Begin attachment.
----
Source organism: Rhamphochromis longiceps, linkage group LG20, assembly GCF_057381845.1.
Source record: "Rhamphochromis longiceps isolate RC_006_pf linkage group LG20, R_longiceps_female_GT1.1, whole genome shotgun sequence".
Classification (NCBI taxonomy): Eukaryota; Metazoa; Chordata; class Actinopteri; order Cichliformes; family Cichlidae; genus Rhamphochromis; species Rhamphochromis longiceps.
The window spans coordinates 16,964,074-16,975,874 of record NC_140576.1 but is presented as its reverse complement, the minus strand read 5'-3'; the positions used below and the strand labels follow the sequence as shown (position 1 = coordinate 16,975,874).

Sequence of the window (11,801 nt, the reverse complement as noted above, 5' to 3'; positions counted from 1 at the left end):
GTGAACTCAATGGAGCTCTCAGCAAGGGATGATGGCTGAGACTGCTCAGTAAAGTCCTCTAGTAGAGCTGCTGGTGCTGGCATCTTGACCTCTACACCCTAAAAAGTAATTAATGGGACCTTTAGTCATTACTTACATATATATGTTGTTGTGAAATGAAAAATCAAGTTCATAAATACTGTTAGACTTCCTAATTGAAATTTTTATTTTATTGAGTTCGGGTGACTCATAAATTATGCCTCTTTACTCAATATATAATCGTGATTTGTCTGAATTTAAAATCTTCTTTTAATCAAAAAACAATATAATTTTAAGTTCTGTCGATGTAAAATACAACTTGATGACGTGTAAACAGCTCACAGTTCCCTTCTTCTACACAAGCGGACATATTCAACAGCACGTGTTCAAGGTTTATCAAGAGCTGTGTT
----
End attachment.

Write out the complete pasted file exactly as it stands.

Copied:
Source organism: Rhamphochromis longiceps, linkage group LG20, assembly GCF_057381845.1.
Source record: "Rhamphochromis longiceps isolate RC_006_pf linkage group LG20, R_longiceps_female_GT1.1, whole genome shotgun sequence".
Classification (NCBI taxonomy): Eukaryota; Metazoa; Chordata; class Actinopteri; order Cichliformes; family Cichlidae; genus Rhamphochromis; species Rhamphochromis longiceps.
The window spans coordinates 16,964,074-16,975,874 of record NC_140576.1 but is presented as its reverse complement, the minus strand read 5'-3'; the positions used below and the strand labels follow the sequence as shown (position 1 = coordinate 16,975,874).

Sequence of the window (11,801 nt, the reverse complement as noted above, 5' to 3'; positions counted from 1 at the left end):
GTGAACTCAATGGAGCTCTCAGCAAGGGATGATGGCTGAGACTGCTCAGTAAAGTCCTCTAGTAGAGCTGCTGGTGCTGGCATCTTGACCTCTACACCCTAAAAAGTAATTAATGGGACCTTTAGTCATTACTTACATATATATGTTGTTGTGAAATGAAAAATCAAGTTCATAAATACTGTTAGACTTCCTAATTGAAATTTTTATTTTATTGAGTTCGGGTGACTCATAAATTATGCCTCTTTACTCAATATATAATCGTGATTTGTCTGAATTTAAAATCTTCTTTTAATCAAAAAACAATATAATTTTAAGTTCTGTCGATGTAAAATACAACTTGATGACGTGTAAACAGCTCACAGTTCCCTTCTTCTACACAAGCGGACATATTCAACAGCACGTGTTCAAGGTTTATCAAGAGCTGTGTT